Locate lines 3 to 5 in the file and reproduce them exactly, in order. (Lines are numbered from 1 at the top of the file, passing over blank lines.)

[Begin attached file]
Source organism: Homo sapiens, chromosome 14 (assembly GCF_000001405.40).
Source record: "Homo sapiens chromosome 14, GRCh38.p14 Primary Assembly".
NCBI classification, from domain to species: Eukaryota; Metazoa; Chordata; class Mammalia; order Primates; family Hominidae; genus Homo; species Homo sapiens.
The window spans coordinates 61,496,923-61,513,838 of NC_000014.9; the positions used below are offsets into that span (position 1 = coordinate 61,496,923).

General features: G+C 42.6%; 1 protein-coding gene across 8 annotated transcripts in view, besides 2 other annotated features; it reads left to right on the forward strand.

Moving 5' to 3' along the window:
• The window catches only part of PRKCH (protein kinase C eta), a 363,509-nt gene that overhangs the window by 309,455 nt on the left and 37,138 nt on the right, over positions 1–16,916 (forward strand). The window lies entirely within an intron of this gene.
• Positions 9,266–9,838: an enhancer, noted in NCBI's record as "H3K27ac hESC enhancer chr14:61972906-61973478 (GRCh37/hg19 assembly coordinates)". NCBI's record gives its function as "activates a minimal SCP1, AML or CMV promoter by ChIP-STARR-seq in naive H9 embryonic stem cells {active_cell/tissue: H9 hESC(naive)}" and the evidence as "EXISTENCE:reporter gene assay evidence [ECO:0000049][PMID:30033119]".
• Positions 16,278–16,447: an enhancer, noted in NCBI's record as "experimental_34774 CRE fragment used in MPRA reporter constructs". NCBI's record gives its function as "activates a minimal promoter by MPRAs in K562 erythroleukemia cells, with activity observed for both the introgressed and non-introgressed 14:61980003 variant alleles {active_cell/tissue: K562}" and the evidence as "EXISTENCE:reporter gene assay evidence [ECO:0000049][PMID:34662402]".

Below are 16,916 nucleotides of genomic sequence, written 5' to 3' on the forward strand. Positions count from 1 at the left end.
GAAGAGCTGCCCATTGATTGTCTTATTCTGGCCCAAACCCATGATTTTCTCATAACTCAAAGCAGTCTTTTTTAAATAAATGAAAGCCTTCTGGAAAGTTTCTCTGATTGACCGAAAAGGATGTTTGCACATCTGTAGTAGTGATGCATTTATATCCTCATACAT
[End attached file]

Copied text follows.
NCBI classification, from domain to species: Eukaryota; Metazoa; Chordata; class Mammalia; order Primates; family Hominidae; genus Homo; species Homo sapiens.
The window spans coordinates 61,496,923-61,513,838 of NC_000014.9; the positions used below are offsets into that span (position 1 = coordinate 61,496,923).

General features: G+C 42.6%; 1 protein-coding gene across 8 annotated transcripts in view, besides 2 other annotated features; it reads left to right on the forward strand.